This one’s for feeno, whose comment got buried in the mess of my last post.
I think the hyphenation craze is an utter rape of the English language. When I heard French citizen and NBA basketball player Tony Parker described as an “African-American,” I didn’t have to look any further for evidence. If you think about it, there are all kinds of stupid problems of logic involved. Dave Matthews and Charlize Theron are both from South Africa and reside in America... are they African-Americans?
What is it all about, anyway? Black people born in America are more American than African, and why should they have any connection to a land that sold them to white people? It’s not as though Europeans netted black people in Africa and brought them to America; before Europeans showed up, slavery was already alive and well in Africa (and Europe, for that matter, where the Slavic people lend their name to the modern word, “slave”).
If you have to make the distinction, just use black. Since I find race to be largely unimportant, I find myself using this term very, very rarely.
Another one I hate: Native American. First of all, they aren’t native. They immigrated several thousand years before Europeans, but they immigrated nonetheless. Secondly, I doubt they want the association of the term “American,” considering the pain caused by America and the fact that they were only granted American rights within the lifetime of some still living. Finally, they would prefer to be called what they are: Cherokee, Navajo, etc. If you have to lump them together for some purpose (again, something I find myself doing quite rarely), try “First Nations” or just “tribes,” perhaps with some indicator of the region from which they hailed (the Great Plains, the Mojave, etc.).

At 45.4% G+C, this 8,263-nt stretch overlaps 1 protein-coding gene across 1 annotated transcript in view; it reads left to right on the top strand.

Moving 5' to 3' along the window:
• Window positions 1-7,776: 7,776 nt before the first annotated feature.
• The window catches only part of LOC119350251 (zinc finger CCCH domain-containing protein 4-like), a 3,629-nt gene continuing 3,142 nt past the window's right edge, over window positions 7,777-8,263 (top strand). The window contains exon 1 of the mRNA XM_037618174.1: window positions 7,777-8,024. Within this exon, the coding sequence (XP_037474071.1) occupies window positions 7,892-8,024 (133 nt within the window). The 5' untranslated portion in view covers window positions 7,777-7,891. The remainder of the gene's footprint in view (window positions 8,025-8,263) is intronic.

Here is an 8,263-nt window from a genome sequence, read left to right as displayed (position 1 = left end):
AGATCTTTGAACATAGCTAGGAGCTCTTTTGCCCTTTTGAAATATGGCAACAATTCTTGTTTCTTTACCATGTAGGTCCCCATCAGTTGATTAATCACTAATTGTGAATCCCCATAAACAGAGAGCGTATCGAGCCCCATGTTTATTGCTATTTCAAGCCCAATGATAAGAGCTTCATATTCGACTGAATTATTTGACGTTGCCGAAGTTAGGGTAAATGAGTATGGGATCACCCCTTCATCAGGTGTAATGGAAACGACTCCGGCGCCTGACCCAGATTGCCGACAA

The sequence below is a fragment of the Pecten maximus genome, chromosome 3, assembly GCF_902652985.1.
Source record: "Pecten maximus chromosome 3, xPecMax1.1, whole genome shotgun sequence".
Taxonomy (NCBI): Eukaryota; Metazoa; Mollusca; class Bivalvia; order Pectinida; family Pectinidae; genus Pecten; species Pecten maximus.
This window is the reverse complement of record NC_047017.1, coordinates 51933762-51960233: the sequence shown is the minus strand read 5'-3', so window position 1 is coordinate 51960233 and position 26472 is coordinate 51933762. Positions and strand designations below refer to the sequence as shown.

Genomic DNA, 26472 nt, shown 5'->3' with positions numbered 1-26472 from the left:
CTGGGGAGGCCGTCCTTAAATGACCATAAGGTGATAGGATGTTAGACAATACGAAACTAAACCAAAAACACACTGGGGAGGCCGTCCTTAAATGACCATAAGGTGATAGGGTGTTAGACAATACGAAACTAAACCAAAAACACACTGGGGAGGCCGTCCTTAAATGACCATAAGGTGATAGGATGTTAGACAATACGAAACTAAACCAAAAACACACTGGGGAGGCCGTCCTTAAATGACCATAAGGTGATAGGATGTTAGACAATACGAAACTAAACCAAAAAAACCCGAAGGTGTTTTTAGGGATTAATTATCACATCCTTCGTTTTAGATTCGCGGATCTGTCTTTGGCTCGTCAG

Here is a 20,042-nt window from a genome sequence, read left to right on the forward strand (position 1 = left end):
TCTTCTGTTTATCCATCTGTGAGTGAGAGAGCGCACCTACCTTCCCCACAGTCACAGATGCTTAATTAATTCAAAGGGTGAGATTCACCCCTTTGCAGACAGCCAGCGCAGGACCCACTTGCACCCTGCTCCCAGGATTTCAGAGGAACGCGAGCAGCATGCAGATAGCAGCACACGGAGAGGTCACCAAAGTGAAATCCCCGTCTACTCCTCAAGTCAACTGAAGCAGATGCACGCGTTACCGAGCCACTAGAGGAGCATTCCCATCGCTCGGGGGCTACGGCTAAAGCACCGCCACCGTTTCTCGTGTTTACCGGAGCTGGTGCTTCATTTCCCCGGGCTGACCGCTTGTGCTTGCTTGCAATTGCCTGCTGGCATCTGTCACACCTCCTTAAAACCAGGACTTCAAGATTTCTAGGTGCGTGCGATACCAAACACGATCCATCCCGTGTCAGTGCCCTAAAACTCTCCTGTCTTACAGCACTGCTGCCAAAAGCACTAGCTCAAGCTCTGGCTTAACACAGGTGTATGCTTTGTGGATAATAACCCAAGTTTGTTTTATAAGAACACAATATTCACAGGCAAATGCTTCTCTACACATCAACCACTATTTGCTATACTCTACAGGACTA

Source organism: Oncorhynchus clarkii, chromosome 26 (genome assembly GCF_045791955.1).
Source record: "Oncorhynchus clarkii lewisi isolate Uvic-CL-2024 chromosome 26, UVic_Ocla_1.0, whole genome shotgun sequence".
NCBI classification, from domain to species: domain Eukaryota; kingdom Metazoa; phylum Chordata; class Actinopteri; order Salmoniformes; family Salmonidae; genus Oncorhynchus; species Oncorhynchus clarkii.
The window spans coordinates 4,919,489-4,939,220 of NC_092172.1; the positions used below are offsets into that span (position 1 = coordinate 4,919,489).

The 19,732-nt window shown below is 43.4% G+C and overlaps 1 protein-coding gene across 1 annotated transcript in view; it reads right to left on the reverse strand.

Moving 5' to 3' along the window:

While I’m on hyphens, I hate hyphenated names, as well. Can you imagine two people with hyphenated names marrying each other? I don’t even want to imagine how many aging hippies would be dancing to Grateful Dead music at that reception. It also negates the “What is your mother’s maiden name?” security question.
Women are not liberated by hyphenated names, just as black people are not being treated any better if they are called African-American in polite company. Awkward wording is not compensation for equality.